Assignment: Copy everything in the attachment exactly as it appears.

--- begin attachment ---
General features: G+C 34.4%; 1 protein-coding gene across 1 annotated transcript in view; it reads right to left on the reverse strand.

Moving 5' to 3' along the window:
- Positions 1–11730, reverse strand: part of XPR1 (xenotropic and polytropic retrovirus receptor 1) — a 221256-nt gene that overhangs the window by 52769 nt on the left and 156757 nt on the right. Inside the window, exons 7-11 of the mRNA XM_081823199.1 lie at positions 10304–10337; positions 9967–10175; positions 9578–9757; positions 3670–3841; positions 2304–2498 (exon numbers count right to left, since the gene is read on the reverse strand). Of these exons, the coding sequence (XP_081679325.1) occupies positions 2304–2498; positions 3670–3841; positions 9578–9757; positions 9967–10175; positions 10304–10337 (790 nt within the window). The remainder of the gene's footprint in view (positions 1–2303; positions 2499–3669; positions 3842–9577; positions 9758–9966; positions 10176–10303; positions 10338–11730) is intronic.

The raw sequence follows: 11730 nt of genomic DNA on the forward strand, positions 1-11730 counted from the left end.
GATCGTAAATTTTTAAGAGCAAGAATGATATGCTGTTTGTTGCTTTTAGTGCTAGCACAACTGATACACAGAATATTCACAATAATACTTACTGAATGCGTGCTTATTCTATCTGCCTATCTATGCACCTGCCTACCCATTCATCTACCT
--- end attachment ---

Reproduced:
General features: G+C 34.4%; 1 protein-coding gene across 1 annotated transcript in view; it reads right to left on the reverse strand.

Moving 5' to 3' along the window:
- Positions 1–11730, reverse strand: part of XPR1 (xenotropic and polytropic retrovirus receptor 1) — a 221256-nt gene that overhangs the window by 52769 nt on the left and 156757 nt on the right. Inside the window, exons 7-11 of the mRNA XM_081823199.1 lie at positions 10304–10337; positions 9967–10175; positions 9578–9757; positions 3670–3841; positions 2304–2498 (exon numbers count right to left, since the gene is read on the reverse strand). Of these exons, the coding sequence (XP_081679325.1) occupies positions 2304–2498; positions 3670–3841; positions 9578–9757; positions 9967–10175; positions 10304–10337 (790 nt within the window). The remainder of the gene's footprint in view (positions 1–2303; positions 2499–3669; positions 3842–9577; positions 9758–9966; positions 10176–10303; positions 10338–11730) is intronic.

The raw sequence follows: 11730 nt of genomic DNA on the forward strand, positions 1-11730 counted from the left end.
GATCGTAAATTTTTAAGAGCAAGAATGATATGCTGTTTGTTGCTTTTAGTGCTAGCACAACTGATACACAGAATATTCACAATAATACTTACTGAATGCGTGCTTATTCTATCTGCCTATCTATGCACCTGCCTACCCATTCATCTACCT